20. A hydroelectric generator for harnessing potential energy from a liquid directed from a liquid source flowing between a first bank and a second bank, the liquid source bounded on its bottom by a bed that defines a first side portion that raises from a bottom of the bed to the first bank and a second side portion that raises from the bottom of the bed to the second bank, the hydroelectric generator comprising: a first fluid-transmissive conduit extending from an input end positioned within an upstream portion of the liquid source to an output end positioned below the input end, the first fluid-transmissive conduit defining: a first intake portion extending from the first bank below the surface of the liquid source to the input end of the first fluid-transmissive conduit, the first intake portion defining a first liquid-permissive intake opening; a first transmissive portion extending from the first intake portion to the output end of the first fluid-transmissive conduit; a second fluid-transmissive conduit extending from an input end positioned within the upstream portion of the liquid source to an output end positioned below the input end, the second fluid-transmissive conduit defining: a second intake portion extending from the second bank below the surface of the liquid source to the input end of the second fluid-transmissive conduit, the second intake portion defining a liquid-permissive intake opening; a second transmissive portion extending from the second intake portion to the output end of the second fluid-transmissive conduit; and a generation unit downstream and in fluid communication with the output end of the first fluid-transmissive conduit and the second fluid-transmissive conduit, the generation unit including a generator configured to be driven by fluid received from the first fluid-transmissive conduit and the second fluid-transmissive conduit.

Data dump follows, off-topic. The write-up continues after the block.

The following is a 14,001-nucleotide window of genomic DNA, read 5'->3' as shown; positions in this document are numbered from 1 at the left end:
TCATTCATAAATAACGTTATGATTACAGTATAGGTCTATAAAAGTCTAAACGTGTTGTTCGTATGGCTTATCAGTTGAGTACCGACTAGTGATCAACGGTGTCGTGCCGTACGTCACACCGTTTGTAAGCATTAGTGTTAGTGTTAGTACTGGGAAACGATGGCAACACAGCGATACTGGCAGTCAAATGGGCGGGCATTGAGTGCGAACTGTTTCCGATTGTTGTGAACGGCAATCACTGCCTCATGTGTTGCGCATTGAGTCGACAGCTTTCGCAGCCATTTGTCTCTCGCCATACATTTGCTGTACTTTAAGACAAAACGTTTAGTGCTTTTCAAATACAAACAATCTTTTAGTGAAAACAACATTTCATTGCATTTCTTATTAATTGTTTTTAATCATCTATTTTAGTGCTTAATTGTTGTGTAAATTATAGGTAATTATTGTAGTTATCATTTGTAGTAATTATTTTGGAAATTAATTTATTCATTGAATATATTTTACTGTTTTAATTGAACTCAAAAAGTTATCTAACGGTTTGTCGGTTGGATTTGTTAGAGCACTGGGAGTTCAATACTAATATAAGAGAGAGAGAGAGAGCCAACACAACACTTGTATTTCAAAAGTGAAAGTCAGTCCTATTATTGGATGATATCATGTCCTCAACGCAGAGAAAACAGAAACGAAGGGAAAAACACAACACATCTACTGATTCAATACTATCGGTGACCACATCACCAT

Description:

CROSS-REFERENCE TO RELATED APPLICATIONS

This application is a continuation-in-part of and claims priority to, copending application Ser. No. 13/345,548 filed on Jan. 6, 2012, which is a continuation-in-part of and claims priority to, copending application Ser. No. 13/184,388, filed on Jul. 15, 2011, which is a continuation-in-part of and claims priority to, copending application Ser. No. 13/037,711, filed on Mar. 1, 2011, which is a continuation-in-part of, and claims priority to, copending application Ser. No. 13/011,828 filed on Jan. 21, 2011. Each previously referenced application is hereby incorporated by reference.

BACKGROUND

The present disclosure relates generally to hydroelectric generators. In particular, hydroelectric generators that provide efficiency gains through the accumulation of a potential energy within a fluid in a collecting body prior to communicating the fluid to a generation unit including a turbine and generator. Such efficiency gains are particularly suited to contexts in which a fluid input's potential energy would otherwise be insufficient to power a hydroelectric generator.